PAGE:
He had a special charisma that I recognized later in the young Springsteen – the ability to make you feel that he was singing just to you. All you had to do was gaze around at other audience members and you could tell they were under the same spell.

When I left Wexford for ultra-cool Dublin I stopped seeing showbands, and their long social and musical reign was coming to a close when I departed for New York.

Brendan and his new outfit The Big Eight missed this demise for they moved to Las Vegas around the same time and went on to even greater fame on the strip.

I never forgot Brendan nor the effect he had on me as a star-struck boy.

Fast forward to the 1990’s, I became friends with his two daughters, Clodagh, a New York based actress, and Aisling who sang with her father’s bands. And so I wrote him a fan letter.

He couldn’t have been more gracious and was fascinated that someone from left-of-center Black 47 would have an interest in him.

One night in Salt Lake City he showed up at a punk club to see Black 47. It was one of those rowdy mosh-pit affairs and Brendan was thrilled with the rawness of the scene and the band’s “performance.”

I don’t think he ever fully understood what it meant for me to have The Royal Showband’s renowned vocalist in the audience. It was a squaring of the circle, as it were.

We had something in common. I knew what it took for him to come from a small city like Waterford and make it in Vegas. Such things don’t come easy. You often lose as much as you gain on the way.

Brendan wasn’t one to blow his own horn so late one night I wrote his story. I called it Break Like Crystal - in reference to his Waterford roots. 

I wanted a fast-forgetting world to know what he had gone through – and accomplished. He loved the song and soon after he showed up in New York and we recorded it with members of Black 47. 

He fit in instantly with this motley crew for Brendan was a bandsman and came alive around other musicians.

He asked me as producer how I wanted him to treat the song. 

I just said, “Be yourself, Brendan. It’s your story, sing it from the heart like you always did in Wexford’s Parish Hall.”

He smiled, took control, and nailed the song on the first take. He also knocked off a heartfelt version of Black 47’s emigrant anthem, American Wake, both of which are available on YouTube.

And then he was gone, off to some gig in The Bronx or wherever. I sat there at the controls and mixed that great soulful voice - full of wonder and life - that I’d first heard as a chiseler back in Wexford.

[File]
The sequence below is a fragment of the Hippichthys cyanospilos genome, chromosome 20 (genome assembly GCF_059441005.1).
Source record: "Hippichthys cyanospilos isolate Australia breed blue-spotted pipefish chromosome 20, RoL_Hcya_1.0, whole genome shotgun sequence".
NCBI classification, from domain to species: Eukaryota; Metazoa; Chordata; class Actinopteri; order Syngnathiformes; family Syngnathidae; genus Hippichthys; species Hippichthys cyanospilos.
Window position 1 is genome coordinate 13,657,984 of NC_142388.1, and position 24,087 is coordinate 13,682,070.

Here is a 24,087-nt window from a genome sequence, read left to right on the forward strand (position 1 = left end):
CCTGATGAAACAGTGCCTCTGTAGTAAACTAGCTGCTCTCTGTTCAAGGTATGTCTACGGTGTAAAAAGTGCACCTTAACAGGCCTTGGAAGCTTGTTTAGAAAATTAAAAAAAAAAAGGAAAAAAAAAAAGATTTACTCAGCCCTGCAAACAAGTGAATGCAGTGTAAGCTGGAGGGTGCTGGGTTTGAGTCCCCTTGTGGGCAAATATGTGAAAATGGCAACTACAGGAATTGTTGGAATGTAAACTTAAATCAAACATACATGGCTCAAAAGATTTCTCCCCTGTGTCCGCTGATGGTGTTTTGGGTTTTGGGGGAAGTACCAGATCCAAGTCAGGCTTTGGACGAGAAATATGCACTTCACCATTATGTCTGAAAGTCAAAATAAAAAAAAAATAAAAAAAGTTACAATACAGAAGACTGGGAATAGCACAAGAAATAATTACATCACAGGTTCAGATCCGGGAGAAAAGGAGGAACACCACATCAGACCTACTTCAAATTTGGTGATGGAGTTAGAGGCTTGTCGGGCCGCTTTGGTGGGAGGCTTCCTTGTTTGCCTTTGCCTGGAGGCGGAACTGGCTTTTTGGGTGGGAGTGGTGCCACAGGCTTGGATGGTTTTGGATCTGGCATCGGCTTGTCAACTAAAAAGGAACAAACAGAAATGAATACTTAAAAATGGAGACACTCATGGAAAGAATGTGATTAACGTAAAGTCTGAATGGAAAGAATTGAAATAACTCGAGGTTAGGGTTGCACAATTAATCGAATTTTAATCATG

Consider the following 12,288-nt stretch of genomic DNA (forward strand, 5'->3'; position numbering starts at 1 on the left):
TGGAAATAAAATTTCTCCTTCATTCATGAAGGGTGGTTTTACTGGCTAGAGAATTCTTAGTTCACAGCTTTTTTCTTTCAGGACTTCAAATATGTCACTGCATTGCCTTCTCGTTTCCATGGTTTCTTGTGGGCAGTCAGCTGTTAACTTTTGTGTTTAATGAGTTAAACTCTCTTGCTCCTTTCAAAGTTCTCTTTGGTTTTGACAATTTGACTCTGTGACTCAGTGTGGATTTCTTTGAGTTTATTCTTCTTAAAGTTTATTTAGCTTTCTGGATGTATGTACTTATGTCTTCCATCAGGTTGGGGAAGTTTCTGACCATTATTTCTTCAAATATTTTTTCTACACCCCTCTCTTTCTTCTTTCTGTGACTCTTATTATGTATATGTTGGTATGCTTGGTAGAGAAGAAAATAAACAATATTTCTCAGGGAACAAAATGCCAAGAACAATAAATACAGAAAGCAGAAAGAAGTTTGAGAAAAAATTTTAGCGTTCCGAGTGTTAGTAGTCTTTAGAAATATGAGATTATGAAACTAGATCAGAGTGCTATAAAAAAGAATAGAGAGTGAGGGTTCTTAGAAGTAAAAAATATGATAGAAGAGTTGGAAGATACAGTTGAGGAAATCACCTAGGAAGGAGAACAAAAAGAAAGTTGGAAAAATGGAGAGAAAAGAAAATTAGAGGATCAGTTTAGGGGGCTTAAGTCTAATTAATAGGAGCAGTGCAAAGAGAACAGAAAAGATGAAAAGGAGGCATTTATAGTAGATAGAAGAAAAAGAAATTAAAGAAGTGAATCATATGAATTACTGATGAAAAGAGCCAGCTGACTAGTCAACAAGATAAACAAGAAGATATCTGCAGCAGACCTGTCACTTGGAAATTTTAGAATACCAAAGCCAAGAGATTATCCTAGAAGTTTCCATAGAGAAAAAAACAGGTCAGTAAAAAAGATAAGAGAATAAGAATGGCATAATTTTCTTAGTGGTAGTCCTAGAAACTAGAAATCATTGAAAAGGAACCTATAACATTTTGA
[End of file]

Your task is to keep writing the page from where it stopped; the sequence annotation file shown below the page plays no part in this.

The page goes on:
Here’s to you, Brendan, you’ll always be a legend. Thanks for the memories, man, and for blazing a path that so many of us followed.

Then I heard Elvis and it changed everything
And I set off on at the age of 19
To follow a rock ‘n’ roll dream
I don’t break like crystal

Monday, 22 June 2020

Our Most Important Election

There are lots of things we don’t know yet about November’s presidential election.

Still, I have little doubt this will be the most brutal confrontation since the 1828 battle between John Quincy Adams and Andrew Jackson.

In that sordid rematch accusations of murder, adultery, bribery, and prostitution were tossed around like confetti.

Like many New Yorkers I’ve often found it hard to take President Trump seriously. 

How bad could his reign of chaos be - he inherited a dynamic economy, unemployment was down, the stock market up, and despite his bellicosity, veiled racism and xenophobia he had no plans to invade Canada, or marry Madonna. 

There was always the niggling fear that eventually he would face a major crisis. Unfortunately, that’s what has happened. His luck - and ours - ran out.

His reliance on his own “instincts” and refusal to takeCovid-19 seriously has cost a multitude of lives and our economic health. Time and history will show that he was just not up to the job. Whose fault is it?  Ours – we elected him!

However, with a burgeoning deficit and trillions more needed to salvage the economy, the time for amateurs is over. President Trump has neither the skills nor the temperament to lead us in 2021.

By then we’ll be in debt up to our eyebrows. Any kind of meaningful jump in interest rates could wreck our economic system once and for all.

The one thing we can be certain of when we do emerge from this crisis – income inequality will have increased - the rich will be much richer and the poor infinitely poorer.

How did we get into this situation? Well, who could have foretold that Hillary Clinton would make such a spectacularly bad candidate?

Not I! And yet I voted for her even after I swore I’d never vote for anyone who voted for the War in Iraq.

And now I’m about to vote for another candidate who made a similar deal with the devil, Vice President Joseph Biden. But I’ll do it gladly because I don’t want to give President Trump the opportunity to use his considerable expertise in bankruptcy laws on behalf of our great nation.

Joe Biden is a decent man but I tremble at the thought of him going mano a mano with Donald Trump in a presidential debate.  Not that the president is such a good debater but he is deft communicator and reality star who knows that elections often swing on a glib phrase. 

Remember, “Where’s the beef.” Walter Mondale never forgot it. Let’s not even talk about, “Lock her up!”

Mr. Biden needs your vote if you want this country to in any way still resemble that shining city upon a hill that the Pilgrims rhapsodized and so many of us admired.